I was very premature about the migration of the swallows, who are yet with us in large numbers. It seems very hard to explain things to you folk at home. One correspondent wonders that a cookhouse should be “in reach of enemy bombs”. Most of France and England is, and any cookhouse for troops at the front is in reach of enemy shells – each side has hundreds of guns with a range of 8 to 20 miles and more. Its pot luck. “In the line” means roughly, anywhere within half-a-dozen miles of the front line trenches.
“Stables” was curtailed by an order for ammunition, so after a hurried early tea, we set forth up to the guns. When we were passing Havrincourt Wood, the sun, piercing a dun cloud, threw a lurid light over all. In the midst of this, planes came reconnoitring in brazen fashion, slowly circling above the woods and battery-sprinkled fields. The hail of machine gun bullets and crackle of anti-aircraft that greeted them was terrific – yet so far as appeared to us none was hit.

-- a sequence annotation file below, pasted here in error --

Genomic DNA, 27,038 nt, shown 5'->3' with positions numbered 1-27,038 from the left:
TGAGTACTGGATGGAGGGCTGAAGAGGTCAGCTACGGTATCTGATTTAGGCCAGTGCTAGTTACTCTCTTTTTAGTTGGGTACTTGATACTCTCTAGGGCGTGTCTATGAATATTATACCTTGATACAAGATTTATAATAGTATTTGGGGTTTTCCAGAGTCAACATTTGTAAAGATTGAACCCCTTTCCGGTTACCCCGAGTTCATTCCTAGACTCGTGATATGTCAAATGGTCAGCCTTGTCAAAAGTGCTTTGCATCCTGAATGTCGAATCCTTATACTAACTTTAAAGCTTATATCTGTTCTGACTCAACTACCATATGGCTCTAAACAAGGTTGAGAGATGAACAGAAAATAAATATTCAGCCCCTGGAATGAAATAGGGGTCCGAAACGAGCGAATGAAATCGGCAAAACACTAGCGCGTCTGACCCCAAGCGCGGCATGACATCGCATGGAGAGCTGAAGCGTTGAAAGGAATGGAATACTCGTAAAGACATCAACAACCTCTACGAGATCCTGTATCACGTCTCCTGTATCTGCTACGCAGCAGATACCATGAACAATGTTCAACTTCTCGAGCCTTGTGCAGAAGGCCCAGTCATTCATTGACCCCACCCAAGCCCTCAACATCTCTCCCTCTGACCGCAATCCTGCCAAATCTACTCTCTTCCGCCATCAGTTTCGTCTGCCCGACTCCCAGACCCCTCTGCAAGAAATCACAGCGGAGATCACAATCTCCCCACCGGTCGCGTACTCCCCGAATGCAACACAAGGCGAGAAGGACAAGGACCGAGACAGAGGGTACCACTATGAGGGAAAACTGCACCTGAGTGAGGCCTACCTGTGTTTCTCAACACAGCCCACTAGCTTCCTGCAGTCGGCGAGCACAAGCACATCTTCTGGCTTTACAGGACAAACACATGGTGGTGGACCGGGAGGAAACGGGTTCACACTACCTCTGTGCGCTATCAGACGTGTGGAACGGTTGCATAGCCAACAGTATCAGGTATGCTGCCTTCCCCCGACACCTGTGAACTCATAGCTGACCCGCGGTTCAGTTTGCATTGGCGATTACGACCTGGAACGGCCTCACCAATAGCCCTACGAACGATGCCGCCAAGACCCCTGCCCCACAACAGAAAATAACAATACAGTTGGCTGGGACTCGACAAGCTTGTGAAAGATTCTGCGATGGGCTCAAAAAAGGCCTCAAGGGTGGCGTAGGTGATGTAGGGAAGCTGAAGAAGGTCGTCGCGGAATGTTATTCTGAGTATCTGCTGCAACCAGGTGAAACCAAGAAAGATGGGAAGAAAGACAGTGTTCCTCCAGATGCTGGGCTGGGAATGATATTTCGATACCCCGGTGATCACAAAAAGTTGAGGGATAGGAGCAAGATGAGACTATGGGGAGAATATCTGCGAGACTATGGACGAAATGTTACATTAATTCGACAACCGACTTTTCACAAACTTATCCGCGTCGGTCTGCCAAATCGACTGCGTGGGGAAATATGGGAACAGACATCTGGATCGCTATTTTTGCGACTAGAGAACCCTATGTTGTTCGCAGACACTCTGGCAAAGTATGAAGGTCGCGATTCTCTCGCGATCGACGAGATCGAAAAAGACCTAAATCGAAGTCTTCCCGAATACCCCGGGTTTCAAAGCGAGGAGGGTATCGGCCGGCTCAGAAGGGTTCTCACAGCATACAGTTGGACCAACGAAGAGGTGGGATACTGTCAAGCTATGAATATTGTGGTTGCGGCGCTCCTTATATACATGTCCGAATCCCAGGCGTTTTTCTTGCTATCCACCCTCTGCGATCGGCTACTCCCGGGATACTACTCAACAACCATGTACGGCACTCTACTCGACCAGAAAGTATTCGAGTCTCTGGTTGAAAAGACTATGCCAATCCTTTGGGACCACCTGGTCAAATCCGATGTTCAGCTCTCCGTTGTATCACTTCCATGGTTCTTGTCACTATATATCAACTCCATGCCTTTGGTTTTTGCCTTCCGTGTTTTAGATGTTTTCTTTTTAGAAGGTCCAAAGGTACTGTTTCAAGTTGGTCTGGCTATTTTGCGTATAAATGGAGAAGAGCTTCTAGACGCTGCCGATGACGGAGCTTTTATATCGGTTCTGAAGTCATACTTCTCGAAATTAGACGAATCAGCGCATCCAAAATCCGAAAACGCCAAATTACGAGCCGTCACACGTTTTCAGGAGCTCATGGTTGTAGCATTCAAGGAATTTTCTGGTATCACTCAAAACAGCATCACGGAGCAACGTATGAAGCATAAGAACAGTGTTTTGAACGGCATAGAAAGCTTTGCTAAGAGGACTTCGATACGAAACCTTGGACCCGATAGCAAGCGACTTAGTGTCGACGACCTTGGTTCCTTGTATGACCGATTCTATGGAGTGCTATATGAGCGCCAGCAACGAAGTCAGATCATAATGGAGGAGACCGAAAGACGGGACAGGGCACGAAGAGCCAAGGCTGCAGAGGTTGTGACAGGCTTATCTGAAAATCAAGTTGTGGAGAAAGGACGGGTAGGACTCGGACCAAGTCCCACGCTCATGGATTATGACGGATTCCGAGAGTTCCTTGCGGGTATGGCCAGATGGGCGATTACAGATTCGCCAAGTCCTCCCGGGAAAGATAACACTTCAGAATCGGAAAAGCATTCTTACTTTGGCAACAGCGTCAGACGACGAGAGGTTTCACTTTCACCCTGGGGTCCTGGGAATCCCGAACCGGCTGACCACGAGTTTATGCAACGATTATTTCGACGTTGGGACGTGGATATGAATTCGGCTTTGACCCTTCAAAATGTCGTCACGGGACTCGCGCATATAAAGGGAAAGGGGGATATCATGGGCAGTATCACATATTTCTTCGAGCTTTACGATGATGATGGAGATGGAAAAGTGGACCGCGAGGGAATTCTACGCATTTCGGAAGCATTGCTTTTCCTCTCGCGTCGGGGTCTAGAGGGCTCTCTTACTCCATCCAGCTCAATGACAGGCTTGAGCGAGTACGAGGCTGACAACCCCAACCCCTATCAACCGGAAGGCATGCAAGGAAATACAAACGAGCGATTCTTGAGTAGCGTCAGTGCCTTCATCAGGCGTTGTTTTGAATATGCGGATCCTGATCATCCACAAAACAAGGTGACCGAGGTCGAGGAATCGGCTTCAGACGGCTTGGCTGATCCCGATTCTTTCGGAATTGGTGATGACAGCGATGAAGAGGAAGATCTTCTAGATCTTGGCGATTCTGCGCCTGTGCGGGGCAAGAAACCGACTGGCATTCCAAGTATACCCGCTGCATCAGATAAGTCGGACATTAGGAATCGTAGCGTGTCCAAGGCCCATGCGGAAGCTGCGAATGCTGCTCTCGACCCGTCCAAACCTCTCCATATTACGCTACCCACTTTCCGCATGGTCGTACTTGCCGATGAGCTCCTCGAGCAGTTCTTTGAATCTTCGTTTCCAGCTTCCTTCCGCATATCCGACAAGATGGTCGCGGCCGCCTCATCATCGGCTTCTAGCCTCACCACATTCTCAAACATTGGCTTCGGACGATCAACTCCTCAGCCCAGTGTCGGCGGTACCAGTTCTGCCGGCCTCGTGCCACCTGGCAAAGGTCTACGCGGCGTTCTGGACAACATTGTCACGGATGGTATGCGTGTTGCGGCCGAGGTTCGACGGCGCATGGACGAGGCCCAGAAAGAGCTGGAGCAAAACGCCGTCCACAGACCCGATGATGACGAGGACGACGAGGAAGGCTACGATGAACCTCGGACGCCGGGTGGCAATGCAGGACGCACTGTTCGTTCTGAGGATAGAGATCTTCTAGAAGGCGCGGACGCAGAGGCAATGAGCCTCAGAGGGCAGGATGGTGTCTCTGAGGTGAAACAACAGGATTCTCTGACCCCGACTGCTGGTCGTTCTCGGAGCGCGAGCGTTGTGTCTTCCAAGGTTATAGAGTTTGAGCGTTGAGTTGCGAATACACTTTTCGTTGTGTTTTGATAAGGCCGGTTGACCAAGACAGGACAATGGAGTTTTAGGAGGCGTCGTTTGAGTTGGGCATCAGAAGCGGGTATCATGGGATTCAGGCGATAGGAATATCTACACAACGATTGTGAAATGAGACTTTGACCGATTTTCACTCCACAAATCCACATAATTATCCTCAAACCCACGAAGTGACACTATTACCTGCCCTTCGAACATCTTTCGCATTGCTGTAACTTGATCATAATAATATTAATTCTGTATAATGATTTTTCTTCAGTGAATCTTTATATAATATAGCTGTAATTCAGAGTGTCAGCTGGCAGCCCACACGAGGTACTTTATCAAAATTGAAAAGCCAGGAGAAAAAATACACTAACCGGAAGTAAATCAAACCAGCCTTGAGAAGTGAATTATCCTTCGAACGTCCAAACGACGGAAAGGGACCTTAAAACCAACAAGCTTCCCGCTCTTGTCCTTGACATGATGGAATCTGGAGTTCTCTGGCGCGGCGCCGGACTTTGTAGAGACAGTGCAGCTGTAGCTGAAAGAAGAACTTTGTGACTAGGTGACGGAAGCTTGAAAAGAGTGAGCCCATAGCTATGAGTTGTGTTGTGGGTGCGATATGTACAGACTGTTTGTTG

A sparkling trot to the dump, reached as darkness fell. Having no implement to open the boxes, we resorted to the expedient of crashing them on the ground and letting the weight of the shells burst them; loaded up and away, amid a deluge of rain. Whop! Bang! Whop! Bang! Was something falling off? “Too right”, it was – one of the iron doors had fallen open and the slides and drawers of shells had fallen out all along the road. We pulled up, groped back in the darkness and, hugging to our sodden bosoms and ponderous and muddied jetsam staggered cursing up and down.